computations   and data processing  similar  to computer  programming   languages


   communications   with other  computer  systems


This section reviews some of the capabilities of the current generation robot program ming languages. Many of the language statements are taken from actual robot programming languages.


Motion Programming. Motion programming with robot languages usually requires a combination of textual statements and leadthrough techniques. Accordingly, this method of programming is sometimes referred to as online/offline programming. The


MOVE                      PI


which commands the robot to move from its current position to a position and orientation defined by the variable name Pl. The point P1 must be defined, and the most convenient way to define P1 is to use either powered leadthrough or manual leadthrough to place the robot at the desired point and record that point into memory. Statements such as


HERE                       PI




LEARN                     PI


are used in the lcadthrough procedure to indicate the variable name for the point. What is recorded into the robot's control memory is the set of joint positions or coordinates used by the controller to define the point. For example, the aggregate




could be utilized to represent the joint positions for a six-jointed manipulator. The first three values (236.158.65) give the joint positions of the body-and-arm, and the last three values (0,0.0) define the wrist joint positions. The values are specified in millimeters or degrees. Depending on the joint types.


There are variants of the MOVE statement. These include the definition of straight line interpolation motions, incremental moves, approach and depart moves, and paths. For example, the statement


MOVES                     PI


denotes a move that is to be made using straight line interpolation, The suffix S on MOVE designates straight line motion.


An incremental move is one whose endpoint is defined relative to the current position of the manipulator rather than to the absolute coordinate system of the robot. For example, suppose the robot is presently at a point defined by the joint coordinates (236, 158, 65,0,O,0),and it is desired to move joint 4 (corresponding to a twisting motion of the wrist) from 0 to 125,The following form of statement might be used to accomplish this move'


DMOVE                   (4, 125)


The new joint coordinates of the robot would therefore be given by (236, 158, 65, 125, 0, 0). The prefix D is interpreted as delta, so DMOVE represents a delta move, or incremental move.


Approach and depart statements are useful in material handling operations. The APPROACH statement moves the gripper from its current position 10 within a certain distance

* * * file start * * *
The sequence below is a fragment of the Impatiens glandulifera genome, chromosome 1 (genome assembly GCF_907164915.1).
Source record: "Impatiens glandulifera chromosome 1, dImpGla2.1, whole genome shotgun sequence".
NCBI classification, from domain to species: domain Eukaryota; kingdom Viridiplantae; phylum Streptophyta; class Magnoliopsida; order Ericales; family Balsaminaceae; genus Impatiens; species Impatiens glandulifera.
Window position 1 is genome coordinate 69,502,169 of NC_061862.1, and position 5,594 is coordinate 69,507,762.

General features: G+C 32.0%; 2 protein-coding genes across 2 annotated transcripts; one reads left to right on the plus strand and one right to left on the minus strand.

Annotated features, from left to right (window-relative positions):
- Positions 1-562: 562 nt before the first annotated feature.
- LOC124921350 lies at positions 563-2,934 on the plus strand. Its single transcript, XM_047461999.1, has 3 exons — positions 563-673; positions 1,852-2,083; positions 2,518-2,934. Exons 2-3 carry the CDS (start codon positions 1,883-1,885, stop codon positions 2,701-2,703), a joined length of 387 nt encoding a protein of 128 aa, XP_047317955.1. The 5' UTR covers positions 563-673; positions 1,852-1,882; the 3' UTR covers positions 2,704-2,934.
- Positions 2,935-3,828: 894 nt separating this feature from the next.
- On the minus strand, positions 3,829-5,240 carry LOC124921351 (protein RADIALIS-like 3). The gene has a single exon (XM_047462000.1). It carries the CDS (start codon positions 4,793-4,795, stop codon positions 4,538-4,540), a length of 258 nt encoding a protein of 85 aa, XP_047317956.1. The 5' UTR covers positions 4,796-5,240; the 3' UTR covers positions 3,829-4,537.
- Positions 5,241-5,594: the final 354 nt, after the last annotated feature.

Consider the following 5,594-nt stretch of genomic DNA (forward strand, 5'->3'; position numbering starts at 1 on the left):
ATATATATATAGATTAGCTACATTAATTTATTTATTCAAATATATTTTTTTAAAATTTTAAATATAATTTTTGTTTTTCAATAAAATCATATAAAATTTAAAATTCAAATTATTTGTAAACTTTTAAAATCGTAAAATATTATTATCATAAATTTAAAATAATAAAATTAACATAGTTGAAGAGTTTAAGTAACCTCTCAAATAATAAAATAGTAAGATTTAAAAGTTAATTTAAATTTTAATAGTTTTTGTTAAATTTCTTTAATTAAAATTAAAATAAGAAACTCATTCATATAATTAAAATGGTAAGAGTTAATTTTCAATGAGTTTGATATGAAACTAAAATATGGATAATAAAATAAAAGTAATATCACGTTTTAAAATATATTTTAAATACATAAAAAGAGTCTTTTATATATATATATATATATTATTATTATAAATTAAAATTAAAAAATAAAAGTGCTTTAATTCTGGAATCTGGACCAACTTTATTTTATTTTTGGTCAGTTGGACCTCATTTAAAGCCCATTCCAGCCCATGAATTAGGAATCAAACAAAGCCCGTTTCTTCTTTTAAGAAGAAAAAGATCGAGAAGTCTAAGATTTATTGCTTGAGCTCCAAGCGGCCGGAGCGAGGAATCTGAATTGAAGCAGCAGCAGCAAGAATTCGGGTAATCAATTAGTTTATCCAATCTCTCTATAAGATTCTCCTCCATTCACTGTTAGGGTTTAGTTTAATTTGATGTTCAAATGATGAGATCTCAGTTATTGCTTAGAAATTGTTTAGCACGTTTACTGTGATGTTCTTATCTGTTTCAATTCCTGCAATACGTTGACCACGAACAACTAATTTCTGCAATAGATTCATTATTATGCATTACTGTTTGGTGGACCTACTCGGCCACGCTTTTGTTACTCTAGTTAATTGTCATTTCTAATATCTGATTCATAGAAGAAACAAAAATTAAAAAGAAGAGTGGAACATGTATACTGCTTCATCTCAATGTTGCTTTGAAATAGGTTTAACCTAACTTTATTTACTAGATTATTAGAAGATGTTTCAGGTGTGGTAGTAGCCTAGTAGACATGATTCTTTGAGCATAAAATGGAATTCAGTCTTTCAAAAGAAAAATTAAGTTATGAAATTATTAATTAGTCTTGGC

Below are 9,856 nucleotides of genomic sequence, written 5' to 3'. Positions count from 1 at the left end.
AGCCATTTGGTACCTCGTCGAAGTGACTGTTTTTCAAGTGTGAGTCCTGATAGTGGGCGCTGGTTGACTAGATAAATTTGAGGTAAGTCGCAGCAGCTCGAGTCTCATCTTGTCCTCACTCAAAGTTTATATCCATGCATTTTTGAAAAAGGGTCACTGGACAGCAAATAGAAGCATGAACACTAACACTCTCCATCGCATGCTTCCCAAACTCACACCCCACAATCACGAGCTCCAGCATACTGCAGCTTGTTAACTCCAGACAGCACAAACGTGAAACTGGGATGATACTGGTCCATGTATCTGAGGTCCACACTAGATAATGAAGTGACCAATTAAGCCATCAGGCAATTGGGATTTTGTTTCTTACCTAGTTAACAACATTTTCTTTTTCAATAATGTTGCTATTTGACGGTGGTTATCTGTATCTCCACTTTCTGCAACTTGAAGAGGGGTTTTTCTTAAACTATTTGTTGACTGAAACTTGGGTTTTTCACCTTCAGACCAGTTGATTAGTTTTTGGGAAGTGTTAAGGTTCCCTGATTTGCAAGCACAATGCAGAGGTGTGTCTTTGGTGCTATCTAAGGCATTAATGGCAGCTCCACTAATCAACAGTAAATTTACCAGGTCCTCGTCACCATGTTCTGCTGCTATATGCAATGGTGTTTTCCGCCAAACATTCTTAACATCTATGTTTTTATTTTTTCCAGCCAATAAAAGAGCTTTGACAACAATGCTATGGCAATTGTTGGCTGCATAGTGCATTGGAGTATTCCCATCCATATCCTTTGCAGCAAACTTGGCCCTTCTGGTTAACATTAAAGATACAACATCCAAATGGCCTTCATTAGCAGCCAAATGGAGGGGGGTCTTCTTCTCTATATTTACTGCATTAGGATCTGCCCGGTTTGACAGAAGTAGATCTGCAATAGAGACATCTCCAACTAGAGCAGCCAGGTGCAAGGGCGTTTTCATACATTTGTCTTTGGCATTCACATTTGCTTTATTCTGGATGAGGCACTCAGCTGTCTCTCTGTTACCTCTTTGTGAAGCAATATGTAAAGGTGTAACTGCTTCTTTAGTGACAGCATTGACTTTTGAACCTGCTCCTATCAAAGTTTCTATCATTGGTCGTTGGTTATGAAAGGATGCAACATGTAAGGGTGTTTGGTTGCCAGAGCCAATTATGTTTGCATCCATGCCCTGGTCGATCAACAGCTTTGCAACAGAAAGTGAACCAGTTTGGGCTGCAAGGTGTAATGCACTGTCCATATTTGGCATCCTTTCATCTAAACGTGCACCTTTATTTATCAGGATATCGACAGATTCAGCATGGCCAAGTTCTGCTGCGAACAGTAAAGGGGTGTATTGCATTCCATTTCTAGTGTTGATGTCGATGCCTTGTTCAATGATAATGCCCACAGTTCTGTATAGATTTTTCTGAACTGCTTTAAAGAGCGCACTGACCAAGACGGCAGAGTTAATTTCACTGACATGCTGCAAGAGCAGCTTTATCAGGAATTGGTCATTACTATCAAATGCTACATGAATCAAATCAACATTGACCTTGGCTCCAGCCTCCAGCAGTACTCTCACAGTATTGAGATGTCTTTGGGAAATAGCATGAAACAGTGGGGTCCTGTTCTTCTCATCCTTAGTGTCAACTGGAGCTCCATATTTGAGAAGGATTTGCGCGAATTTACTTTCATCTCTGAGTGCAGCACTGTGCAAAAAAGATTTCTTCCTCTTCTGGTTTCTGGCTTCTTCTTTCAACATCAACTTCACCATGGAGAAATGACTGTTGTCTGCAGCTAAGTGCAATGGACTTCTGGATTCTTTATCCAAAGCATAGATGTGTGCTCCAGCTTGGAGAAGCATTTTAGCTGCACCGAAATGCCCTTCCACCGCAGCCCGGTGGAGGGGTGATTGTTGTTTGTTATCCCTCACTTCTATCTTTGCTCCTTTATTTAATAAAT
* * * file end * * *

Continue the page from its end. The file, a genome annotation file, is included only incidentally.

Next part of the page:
of the pickup (or drop-off) point, and then a MOVE statement is used to position the end effector at the pickup point. After the pickup is made. a DEPART statement IS used to move the gripper away from the point. The following statements illustrate the sequence:




MOVE                      PI


(actuate gripper)




The final destination is point Pl. but the APPROACH command moves the gripper to a safe distance (40 mm) above the point. This might be useful to avoid obstacles such as other parts in a tote pan. The orientation of the gripper at the end of the APPROACH move is the same as that defined for the point PI, so that the final MOVE Pi is really a spatial translation of the gripper. This permits the gripper to be moved directly to the part

for grasping.


A path in a robot program is a series of points connected together in a single move. The path is given a variable name, as illustrated in the following statement:


DEFINE             PATHl23      PATH(Pl.P2,P3)


This is a path that consists of points PI. P2, and P3. The points are defined in the manner described above. A MOVE statement is used to drive the robot through the path.


MOVE                     PA.TH123


The speed of the robot is controlled by defining either a relative velocity or an absolute velocity. The following statement represents the case of relative velocity definition:


SPEED                      75


when this statement appears within the pr ograrn, it is typically interpreted to mean that the manipulator should operate at 75% of the initially commanded velocity in the statements that follow in the program. The initial speed is given in a command that precedes the execution of the robot program, For example,